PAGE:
Lauren Ritchie: Green Swamp committee is rigged to favor mining interests

When politicians wanted to trick the public in years past, they were quite artful about it. Sometimes, they were so clever that one could only sit back and admire.

Locally, the master of selling sand to the Saudis was that sly character, the late Steve Richey. By the time he finished telling county commissioners why they needed to OK a cookie-cutter subdivision he was hawking, a listener would swear that Shangri-la was coming to Lake County.

Aw, shucks. Just doin' my job, ma'am, he'd say.

Now, however, politicians and those around them have dropped the pretense of gentility. It's getting downright mean out there.

The trend in Lake started with former Superintendent of Schools Anna Cowin. She used a simple technique: Say something enough in public and people will believe it.

When confronted about her inaccurate declarations, Cowin often used to say that she "misspoke." Other times, she got choked up and blamed the media. Most often, she simply declined to explain the gap between her statements and the truth.

That method has evolved into a scheme whereby those in power redraw the lines of any issue to suit them and then declare what is best for the public. Never mind that their stories are half made up and will benefit only them and their campaign contributors.

Woe unto those with a different opinion, even if it's based in fact. They're not just wrong — they're either marginalized as nut cases or belittled as unimportant.

An excellent example of how these insidious techniques work occurred last week in the Lake County Commission meeting.

The agenda stated that commissioners were being asked to approve the creation of the Green Swamp Mining Committee, which was to decide "whether additional protections" are needed in the environmentally fragile area regarding mining. The committee was being set up as part of the new comprehensive plan, the county's blueprint for growth.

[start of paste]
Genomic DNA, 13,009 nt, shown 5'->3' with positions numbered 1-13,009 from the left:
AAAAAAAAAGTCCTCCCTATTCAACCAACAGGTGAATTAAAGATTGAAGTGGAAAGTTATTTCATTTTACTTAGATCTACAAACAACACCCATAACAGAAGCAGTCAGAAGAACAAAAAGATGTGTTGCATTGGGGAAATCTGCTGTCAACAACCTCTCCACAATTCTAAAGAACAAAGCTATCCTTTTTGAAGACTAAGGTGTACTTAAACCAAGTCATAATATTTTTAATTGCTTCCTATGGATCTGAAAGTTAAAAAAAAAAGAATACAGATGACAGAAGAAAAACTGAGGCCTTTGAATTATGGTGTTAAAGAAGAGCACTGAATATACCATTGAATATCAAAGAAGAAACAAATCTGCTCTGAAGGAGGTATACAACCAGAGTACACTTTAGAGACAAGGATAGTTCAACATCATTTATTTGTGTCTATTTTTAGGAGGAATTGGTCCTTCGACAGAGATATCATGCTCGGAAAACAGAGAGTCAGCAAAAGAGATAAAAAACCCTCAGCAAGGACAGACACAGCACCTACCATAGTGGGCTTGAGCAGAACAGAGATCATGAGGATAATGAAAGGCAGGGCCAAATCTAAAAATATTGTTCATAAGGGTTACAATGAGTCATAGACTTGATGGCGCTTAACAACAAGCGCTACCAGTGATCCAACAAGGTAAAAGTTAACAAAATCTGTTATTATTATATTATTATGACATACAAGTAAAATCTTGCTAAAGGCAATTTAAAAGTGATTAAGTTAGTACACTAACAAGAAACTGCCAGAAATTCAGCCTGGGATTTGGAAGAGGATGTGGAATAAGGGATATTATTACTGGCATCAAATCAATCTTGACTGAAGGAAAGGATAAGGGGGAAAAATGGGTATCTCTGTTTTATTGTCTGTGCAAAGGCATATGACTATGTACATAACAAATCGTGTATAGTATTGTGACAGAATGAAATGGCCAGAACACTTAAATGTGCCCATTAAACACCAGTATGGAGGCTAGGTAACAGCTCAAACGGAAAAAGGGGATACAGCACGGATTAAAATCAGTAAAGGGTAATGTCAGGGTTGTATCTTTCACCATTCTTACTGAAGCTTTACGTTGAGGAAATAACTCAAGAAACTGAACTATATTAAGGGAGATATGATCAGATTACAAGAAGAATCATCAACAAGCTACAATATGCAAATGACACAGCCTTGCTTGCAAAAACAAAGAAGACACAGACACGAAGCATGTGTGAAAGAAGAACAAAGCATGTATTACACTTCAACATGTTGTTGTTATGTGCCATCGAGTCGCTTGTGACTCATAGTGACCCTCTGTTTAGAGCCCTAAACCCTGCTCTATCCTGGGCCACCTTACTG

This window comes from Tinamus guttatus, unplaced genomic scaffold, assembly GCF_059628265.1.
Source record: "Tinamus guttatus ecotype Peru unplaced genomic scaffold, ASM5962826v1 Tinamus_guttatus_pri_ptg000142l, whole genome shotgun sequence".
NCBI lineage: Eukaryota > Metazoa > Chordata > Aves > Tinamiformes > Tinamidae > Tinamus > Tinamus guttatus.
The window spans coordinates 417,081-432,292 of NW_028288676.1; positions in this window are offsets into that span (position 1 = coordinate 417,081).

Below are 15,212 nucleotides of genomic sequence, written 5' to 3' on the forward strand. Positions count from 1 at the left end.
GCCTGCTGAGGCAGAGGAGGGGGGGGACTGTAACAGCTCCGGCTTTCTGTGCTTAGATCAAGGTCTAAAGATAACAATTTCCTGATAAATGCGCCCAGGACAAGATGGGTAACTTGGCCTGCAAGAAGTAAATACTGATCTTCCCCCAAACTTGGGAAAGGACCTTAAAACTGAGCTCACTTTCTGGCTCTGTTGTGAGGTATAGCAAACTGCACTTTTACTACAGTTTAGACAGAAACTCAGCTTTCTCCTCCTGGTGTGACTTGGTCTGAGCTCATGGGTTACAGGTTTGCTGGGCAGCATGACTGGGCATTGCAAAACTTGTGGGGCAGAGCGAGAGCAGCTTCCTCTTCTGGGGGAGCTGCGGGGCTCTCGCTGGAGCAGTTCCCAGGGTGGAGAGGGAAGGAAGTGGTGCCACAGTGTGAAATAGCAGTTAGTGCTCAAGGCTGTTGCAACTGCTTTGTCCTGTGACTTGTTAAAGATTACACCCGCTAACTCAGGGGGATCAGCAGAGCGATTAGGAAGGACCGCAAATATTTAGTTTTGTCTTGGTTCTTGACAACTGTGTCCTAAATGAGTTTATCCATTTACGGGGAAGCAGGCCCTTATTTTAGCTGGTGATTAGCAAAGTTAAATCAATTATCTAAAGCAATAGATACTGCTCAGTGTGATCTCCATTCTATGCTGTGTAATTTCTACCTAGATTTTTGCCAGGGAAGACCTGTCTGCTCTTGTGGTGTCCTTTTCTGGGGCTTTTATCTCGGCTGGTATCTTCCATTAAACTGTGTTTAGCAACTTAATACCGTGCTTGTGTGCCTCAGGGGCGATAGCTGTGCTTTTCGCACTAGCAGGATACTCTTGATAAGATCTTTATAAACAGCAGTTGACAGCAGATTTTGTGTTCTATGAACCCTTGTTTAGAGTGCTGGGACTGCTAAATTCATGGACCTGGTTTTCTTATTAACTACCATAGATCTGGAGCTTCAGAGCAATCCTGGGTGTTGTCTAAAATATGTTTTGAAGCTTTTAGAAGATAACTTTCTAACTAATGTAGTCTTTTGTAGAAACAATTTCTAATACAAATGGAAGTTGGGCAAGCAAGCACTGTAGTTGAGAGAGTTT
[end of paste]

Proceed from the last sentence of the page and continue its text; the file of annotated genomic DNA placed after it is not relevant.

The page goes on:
A group of local activists who worked hard on helping to write the plan immediately picked up the nuance of the statement.

They said the committee was intended to report on what other protections are needed in the swamp, not "whether" they are needed. The writers of the plan are keenly aware that the swamp is designated an Area of Critical State Concern and is the source of water for the underground Floridan Aquifer, from which much of the state drinks.

One of the plan writers stated in a an email that commissioners approved the plan last year "recognizing that serious unanswered questions exist with respect to environmental impacts of mining in the Green Swamp, that current regulations were insufficient, and that a committee was needed to identify additional protections."

The new wording was created on the fly at a County Commission meeting when only two commissioners supported the original wording.

So, where is this going? Is it an exercise in splitting hairs? Let's look further.

Consider the makeup of the new seven-member mining committee: It has one environmental advocate, one hydrologist or geologist and one person from either the water management district or the state's gutted Department of Environmental Protection. Those three should be focused on protecting drinking water.

The other four are part of the mining industry: one representative from the sand-mining industry; one from the Mining Industry Association; one "environmental consultant," which is to say "one minion for the mining industry"; and the member that tilts the committee's composition against the environment, a representative of the peat-mining industry.

Peat mining is not allowed in the Green Swamp, and for good reason. It is harmful to wetlands, which need particular protection in the critical recharge area.

So, why is a representative of the industry needed on the committee? Brian Sheahan, the county's chief planner, said the committee might recommend making "more global" changes in mining rules that could affect peat mining outside the swamp.

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